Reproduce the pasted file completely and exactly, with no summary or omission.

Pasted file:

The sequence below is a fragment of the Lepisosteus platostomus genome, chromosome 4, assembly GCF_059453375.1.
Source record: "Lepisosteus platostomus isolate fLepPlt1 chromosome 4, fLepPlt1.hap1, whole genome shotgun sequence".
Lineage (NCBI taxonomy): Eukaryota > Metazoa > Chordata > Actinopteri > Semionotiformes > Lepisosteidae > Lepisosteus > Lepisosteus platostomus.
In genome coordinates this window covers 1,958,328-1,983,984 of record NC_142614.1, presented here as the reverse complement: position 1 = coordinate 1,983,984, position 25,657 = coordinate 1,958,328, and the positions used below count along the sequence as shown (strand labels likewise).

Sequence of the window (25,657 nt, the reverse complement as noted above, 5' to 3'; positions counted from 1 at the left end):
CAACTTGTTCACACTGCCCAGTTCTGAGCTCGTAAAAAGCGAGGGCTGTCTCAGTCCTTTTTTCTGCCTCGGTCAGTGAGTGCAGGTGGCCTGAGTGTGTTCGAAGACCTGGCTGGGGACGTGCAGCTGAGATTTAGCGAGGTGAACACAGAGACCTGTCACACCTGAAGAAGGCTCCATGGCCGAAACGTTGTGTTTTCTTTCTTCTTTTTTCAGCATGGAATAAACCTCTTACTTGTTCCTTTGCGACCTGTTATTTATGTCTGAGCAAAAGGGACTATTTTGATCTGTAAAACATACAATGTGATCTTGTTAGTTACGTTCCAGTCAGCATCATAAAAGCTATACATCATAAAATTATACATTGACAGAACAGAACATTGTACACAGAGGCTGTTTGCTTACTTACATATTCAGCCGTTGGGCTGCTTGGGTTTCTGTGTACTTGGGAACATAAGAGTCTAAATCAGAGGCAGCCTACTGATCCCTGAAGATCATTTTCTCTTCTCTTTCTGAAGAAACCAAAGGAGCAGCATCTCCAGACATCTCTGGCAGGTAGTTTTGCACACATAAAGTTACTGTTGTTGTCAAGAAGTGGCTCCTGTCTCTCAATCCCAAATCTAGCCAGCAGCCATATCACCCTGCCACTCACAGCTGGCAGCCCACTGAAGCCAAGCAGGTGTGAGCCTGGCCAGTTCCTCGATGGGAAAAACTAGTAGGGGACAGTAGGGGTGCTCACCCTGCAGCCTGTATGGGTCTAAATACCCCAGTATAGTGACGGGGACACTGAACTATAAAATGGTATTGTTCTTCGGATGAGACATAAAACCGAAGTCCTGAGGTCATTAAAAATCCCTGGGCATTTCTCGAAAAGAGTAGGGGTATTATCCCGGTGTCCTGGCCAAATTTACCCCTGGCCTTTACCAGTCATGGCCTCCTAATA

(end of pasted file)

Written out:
The sequence below is a fragment of the Lepisosteus platostomus genome, chromosome 4, assembly GCF_059453375.1.
Source record: "Lepisosteus platostomus isolate fLepPlt1 chromosome 4, fLepPlt1.hap1, whole genome shotgun sequence".
Lineage (NCBI taxonomy): Eukaryota > Metazoa > Chordata > Actinopteri > Semionotiformes > Lepisosteidae > Lepisosteus > Lepisosteus platostomus.
In genome coordinates this window covers 1,958,328-1,983,984 of record NC_142614.1, presented here as the reverse complement: position 1 = coordinate 1,983,984, position 25,657 = coordinate 1,958,328, and the positions used below count along the sequence as shown (strand labels likewise).

Sequence of the window (25,657 nt, the reverse complement as noted above, 5' to 3'; positions counted from 1 at the left end):
CAACTTGTTCACACTGCCCAGTTCTGAGCTCGTAAAAAGCGAGGGCTGTCTCAGTCCTTTTTTCTGCCTCGGTCAGTGAGTGCAGGTGGCCTGAGTGTGTTCGAAGACCTGGCTGGGGACGTGCAGCTGAGATTTAGCGAGGTGAACACAGAGACCTGTCACACCTGAAGAAGGCTCCATGGCCGAAACGTTGTGTTTTCTTTCTTCTTTTTTCAGCATGGAATAAACCTCTTACTTGTTCCTTTGCGACCTGTTATTTATGTCTGAGCAAAAGGGACTATTTTGATCTGTAAAACATACAATGTGATCTTGTTAGTTACGTTCCAGTCAGCATCATAAAAGCTATACATCATAAAATTATACATTGACAGAACAGAACATTGTACACAGAGGCTGTTTGCTTACTTACATATTCAGCCGTTGGGCTGCTTGGGTTTCTGTGTACTTGGGAACATAAGAGTCTAAATCAGAGGCAGCCTACTGATCCCTGAAGATCATTTTCTCTTCTCTTTCTGAAGAAACCAAAGGAGCAGCATCTCCAGACATCTCTGGCAGGTAGTTTTGCACACATAAAGTTACTGTTGTTGTCAAGAAGTGGCTCCTGTCTCTCAATCCCAAATCTAGCCAGCAGCCATATCACCCTGCCACTCACAGCTGGCAGCCCACTGAAGCCAAGCAGGTGTGAGCCTGGCCAGTTCCTCGATGGGAAAAACTAGTAGGGGACAGTAGGGGTGCTCACCCTGCAGCCTGTATGGGTCTAAATACCCCAGTATAGTGACGGGGACACTGAACTATAAAATGGTATTGTTCTTCGGATGAGACATAAAACCGAAGTCCTGAGGTCATTAAAAATCCCTGGGCATTTCTCGAAAAGAGTAGGGGTATTATCCCGGTGTCCTGGCCAAATTTACCCCTGGCCTTTACCAGTCATGGCCTCCTAATA